The songs and anthems of Peter Lea-Cox (b. 1945), presented here in a disc entitled Of Times and Seasons, are eminently appealing. This is most distinctly the English pastoral school, with the very first of the Songs of Gerard Manley Hopkins invoking (in me) memories of Vaughan Williams’s gestures. There are echoes of Finzi here, too. The cleanliness and purity of Lesley-Jane Rogers’s soprano is perfectly suited to the music she sings (she also provides the excellent booklet notes), while Jennie-Helen Moston accompanies with superb sensitivity. Lea-Cox’s final gesture of the brief third song, “Pied Beauty”, is a properly climactic setting of the words “Praise him,” wonderfully devotional and effective. The chordal, hymnic “Thee, God, I come from, to thee go” affords full contrast. Rogers and Moston embrace its warm faith magnificently, impressive in their childlike simplicity.
I confess I made the mistake of thinking this was a mixed solo/choral disc when I saw the use of the word “Anthems.” These are solo anthems, however (how modern!). Still, it is clear that the Church (and God —the two not always as closely linked as religion would have us believe) are vitally important to Lea-Cox, who has held a variety of positions, including at St. Jude-on-the-Hill in North London. The Eight Seasonal Anthems (2005) is intended as a single set, its texts from the Lutheran Book of Worship. Lea-Cox also utilizes chorale melodies within the piano accompaniments (although sometimes in some disguise). These anthems are generally longer than the Hopkins songs, and although only by a minute or two, the difference is telling. The quiet piano introduction to the second song, “Behold, the herald’s voice is calling”, is most atmospheric and the entire song gives the impression of owning a space far beyond its four-and-a-half-minute duration. The restrained “alleluia” of “Crown Him, Lord of Lords” leads to a resolute statement of the title line as a well-earned climax. Most telling of these songs, perhaps, is the rapt reverence of “Baptised into your Name most holy” (the fifth song); the next song, “Saviour, when in dust to you”, expands the palette somewhat. Some of the harmonies perhaps threaten to move into a more popular genre before settling down into a more dramatic script. Moston is at her most communicative in the more open, celebratory sonorities of the final “rejoice, rejoice this happy morn.”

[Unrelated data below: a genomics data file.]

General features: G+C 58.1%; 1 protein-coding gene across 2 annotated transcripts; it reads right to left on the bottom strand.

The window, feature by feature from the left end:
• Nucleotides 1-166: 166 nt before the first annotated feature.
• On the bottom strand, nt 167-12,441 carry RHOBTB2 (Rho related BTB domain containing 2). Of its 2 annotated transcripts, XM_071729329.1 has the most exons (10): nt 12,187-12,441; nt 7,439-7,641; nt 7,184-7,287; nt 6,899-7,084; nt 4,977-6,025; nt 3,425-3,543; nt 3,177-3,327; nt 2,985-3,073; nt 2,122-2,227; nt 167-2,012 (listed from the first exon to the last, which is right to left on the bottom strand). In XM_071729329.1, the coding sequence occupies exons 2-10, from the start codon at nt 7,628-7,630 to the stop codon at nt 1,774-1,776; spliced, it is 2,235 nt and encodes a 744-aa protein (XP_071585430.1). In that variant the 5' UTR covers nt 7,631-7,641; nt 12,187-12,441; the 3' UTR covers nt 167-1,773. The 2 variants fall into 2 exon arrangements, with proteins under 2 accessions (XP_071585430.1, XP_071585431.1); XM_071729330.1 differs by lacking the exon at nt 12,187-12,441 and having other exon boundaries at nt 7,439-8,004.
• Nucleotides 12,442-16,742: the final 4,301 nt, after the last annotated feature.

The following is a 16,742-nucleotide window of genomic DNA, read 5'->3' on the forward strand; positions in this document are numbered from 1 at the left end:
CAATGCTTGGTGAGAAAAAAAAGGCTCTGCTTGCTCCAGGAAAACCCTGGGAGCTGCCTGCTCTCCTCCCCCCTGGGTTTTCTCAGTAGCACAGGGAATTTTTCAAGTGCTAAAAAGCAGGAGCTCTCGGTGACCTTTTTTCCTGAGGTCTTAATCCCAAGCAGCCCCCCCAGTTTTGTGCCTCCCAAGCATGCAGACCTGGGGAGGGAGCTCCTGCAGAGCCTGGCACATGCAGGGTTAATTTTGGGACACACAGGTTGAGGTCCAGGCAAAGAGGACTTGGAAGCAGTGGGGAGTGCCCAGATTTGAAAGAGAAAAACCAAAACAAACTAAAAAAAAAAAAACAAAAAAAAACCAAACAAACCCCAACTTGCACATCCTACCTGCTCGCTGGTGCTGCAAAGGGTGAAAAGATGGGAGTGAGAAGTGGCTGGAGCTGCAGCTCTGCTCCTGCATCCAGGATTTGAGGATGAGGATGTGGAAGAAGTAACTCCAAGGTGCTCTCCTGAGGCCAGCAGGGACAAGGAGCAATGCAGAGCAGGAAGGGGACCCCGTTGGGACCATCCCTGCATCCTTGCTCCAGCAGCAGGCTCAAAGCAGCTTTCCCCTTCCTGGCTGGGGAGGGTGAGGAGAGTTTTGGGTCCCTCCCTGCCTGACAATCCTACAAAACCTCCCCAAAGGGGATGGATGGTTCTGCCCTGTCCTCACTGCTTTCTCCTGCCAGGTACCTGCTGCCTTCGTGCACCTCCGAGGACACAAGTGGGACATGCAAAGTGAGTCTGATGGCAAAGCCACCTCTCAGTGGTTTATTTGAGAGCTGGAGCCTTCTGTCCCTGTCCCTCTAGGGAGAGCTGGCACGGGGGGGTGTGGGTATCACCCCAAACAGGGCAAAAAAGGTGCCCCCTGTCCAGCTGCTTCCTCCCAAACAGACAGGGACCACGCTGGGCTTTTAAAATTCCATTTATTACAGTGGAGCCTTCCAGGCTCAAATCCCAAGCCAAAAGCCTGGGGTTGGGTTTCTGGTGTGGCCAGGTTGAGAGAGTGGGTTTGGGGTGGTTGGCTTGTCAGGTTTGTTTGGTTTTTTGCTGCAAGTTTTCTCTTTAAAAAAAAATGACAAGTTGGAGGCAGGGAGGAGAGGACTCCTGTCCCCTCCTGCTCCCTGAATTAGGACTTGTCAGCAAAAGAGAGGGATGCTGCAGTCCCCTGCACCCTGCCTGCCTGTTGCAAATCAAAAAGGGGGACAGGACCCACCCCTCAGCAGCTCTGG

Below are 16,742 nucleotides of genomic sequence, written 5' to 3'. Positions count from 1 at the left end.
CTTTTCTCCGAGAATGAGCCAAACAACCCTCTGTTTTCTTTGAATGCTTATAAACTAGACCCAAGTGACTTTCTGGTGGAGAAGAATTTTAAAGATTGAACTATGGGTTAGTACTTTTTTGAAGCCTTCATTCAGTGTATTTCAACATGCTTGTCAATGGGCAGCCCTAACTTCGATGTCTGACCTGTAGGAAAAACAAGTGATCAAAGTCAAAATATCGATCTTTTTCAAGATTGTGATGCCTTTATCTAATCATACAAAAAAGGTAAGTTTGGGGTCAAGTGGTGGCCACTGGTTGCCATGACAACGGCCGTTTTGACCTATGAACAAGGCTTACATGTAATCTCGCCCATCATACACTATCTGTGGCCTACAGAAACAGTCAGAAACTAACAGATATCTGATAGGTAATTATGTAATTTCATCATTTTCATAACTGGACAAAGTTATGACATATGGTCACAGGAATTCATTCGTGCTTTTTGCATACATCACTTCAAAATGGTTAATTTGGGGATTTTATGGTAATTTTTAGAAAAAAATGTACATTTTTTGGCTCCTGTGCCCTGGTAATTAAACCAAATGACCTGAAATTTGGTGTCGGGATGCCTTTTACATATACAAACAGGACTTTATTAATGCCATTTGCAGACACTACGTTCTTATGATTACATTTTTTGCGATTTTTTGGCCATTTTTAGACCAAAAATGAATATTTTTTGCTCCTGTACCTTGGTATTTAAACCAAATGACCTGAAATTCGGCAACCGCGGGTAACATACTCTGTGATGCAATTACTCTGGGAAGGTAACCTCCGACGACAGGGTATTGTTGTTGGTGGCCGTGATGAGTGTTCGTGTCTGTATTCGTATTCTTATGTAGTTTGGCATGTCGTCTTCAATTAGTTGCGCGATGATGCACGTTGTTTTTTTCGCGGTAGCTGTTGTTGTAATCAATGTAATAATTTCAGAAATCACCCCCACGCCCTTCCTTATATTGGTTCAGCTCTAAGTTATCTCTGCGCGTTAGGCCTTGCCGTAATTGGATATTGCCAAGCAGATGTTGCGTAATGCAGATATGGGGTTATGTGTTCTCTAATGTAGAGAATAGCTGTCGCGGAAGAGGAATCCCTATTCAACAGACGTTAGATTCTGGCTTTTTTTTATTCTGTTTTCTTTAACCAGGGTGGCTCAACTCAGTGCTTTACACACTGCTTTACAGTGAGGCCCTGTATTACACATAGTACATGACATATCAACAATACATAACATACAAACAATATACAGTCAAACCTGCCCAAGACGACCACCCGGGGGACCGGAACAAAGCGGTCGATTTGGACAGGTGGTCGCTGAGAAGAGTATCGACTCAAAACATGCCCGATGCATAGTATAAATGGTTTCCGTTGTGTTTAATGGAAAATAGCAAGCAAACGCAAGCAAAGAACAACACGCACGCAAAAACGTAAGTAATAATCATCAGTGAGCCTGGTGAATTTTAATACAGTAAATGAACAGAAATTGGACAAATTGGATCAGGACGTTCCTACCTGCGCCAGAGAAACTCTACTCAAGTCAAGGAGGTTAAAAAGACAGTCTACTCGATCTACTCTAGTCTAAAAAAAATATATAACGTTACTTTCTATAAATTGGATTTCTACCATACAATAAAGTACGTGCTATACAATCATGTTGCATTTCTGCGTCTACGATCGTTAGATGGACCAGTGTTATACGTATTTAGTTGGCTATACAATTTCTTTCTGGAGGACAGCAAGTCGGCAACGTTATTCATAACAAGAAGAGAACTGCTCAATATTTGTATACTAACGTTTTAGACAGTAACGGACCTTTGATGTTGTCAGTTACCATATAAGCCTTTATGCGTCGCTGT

The solo item, Cathedral at Night (1971), is a mere three minutes long. Wonderfully atmospheric, it seems to be influenced by Ravel (no surprise then that the booklet notes link it to the Rouen Cathedral paintings by Monet).
Twenty years separate the earliest and most recent of the Collected Songs. Here the composer has selected eight diverse items. The mode of expression, predominantly tonal with Lea-Cox’s own brand of spice, is by now familiar. Lesley-Jane Rogers is excellently responsive to the various texts (there is a variety of poets on offer), whether in story-telling (“The Clod and the Pebble”,( text by William Blake) or dealing with the anguished dissonance of “Prelude-1” (Blake). She sustains the exposed, poignant lines of “Afterwards” (Hardy) stunningly.
The recording is excellent, particularly when it comes to preserving the warmth of the piano. The venue was the Jacqueline du Pré building, St. Hilda’s College, Oxford. A most enjoyable disc.